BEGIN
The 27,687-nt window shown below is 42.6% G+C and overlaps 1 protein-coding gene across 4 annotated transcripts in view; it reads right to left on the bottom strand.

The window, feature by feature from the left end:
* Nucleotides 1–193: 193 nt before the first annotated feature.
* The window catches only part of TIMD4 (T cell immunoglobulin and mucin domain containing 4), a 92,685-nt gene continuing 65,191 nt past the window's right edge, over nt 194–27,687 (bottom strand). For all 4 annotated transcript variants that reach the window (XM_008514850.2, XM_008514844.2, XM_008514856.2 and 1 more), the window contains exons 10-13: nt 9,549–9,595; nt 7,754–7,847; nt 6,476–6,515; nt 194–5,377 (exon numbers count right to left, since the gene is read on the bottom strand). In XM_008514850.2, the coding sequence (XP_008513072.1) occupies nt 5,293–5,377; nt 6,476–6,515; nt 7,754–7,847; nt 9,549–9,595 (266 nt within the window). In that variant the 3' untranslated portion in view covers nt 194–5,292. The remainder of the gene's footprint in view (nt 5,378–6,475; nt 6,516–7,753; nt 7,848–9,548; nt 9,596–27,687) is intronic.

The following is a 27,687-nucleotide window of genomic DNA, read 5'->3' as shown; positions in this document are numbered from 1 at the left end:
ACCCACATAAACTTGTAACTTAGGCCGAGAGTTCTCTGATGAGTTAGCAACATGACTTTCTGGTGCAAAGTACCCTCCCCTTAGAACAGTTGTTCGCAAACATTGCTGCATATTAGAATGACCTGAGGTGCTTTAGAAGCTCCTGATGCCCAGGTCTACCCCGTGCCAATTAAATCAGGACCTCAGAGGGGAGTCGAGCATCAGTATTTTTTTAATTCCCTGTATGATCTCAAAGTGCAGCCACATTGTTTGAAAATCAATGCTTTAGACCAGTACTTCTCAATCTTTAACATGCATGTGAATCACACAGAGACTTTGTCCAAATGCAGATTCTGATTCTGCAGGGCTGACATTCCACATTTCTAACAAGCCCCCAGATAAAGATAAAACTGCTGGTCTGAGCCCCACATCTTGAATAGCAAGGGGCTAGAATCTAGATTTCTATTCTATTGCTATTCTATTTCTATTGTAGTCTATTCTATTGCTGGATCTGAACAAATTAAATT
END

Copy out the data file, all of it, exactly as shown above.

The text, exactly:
The 27,687-nt window shown below is 42.6% G+C and overlaps 1 protein-coding gene across 4 annotated transcripts in view; it reads right to left on the bottom strand.

The window, feature by feature from the left end:
* Nucleotides 1–193: 193 nt before the first annotated feature.
* The window catches only part of TIMD4 (T cell immunoglobulin and mucin domain containing 4), a 92,685-nt gene continuing 65,191 nt past the window's right edge, over nt 194–27,687 (bottom strand). For all 4 annotated transcript variants that reach the window (XM_008514850.2, XM_008514844.2, XM_008514856.2 and 1 more), the window contains exons 10-13: nt 9,549–9,595; nt 7,754–7,847; nt 6,476–6,515; nt 194–5,377 (exon numbers count right to left, since the gene is read on the bottom strand). In XM_008514850.2, the coding sequence (XP_008513072.1) occupies nt 5,293–5,377; nt 6,476–6,515; nt 7,754–7,847; nt 9,549–9,595 (266 nt within the window). In that variant the 3' untranslated portion in view covers nt 194–5,292. The remainder of the gene's footprint in view (nt 5,378–6,475; nt 6,516–7,753; nt 7,848–9,548; nt 9,596–27,687) is intronic.

The following is a 27,687-nucleotide window of genomic DNA, read 5'->3' as shown; positions in this document are numbered from 1 at the left end:
ACCCACATAAACTTGTAACTTAGGCCGAGAGTTCTCTGATGAGTTAGCAACATGACTTTCTGGTGCAAAGTACCCTCCCCTTAGAACAGTTGTTCGCAAACATTGCTGCATATTAGAATGACCTGAGGTGCTTTAGAAGCTCCTGATGCCCAGGTCTACCCCGTGCCAATTAAATCAGGACCTCAGAGGGGAGTCGAGCATCAGTATTTTTTTAATTCCCTGTATGATCTCAAAGTGCAGCCACATTGTTTGAAAATCAATGCTTTAGACCAGTACTTCTCAATCTTTAACATGCATGTGAATCACACAGAGACTTTGTCCAAATGCAGATTCTGATTCTGCAGGGCTGACATTCCACATTTCTAACAAGCCCCCAGATAAAGATAAAACTGCTGGTCTGAGCCCCACATCTTGAATAGCAAGGGGCTAGAATCTAGATTTCTATTCTATTGCTATTCTATTTCTATTGTAGTCTATTCTATTGCTGGATCTGAACAAATTAAATT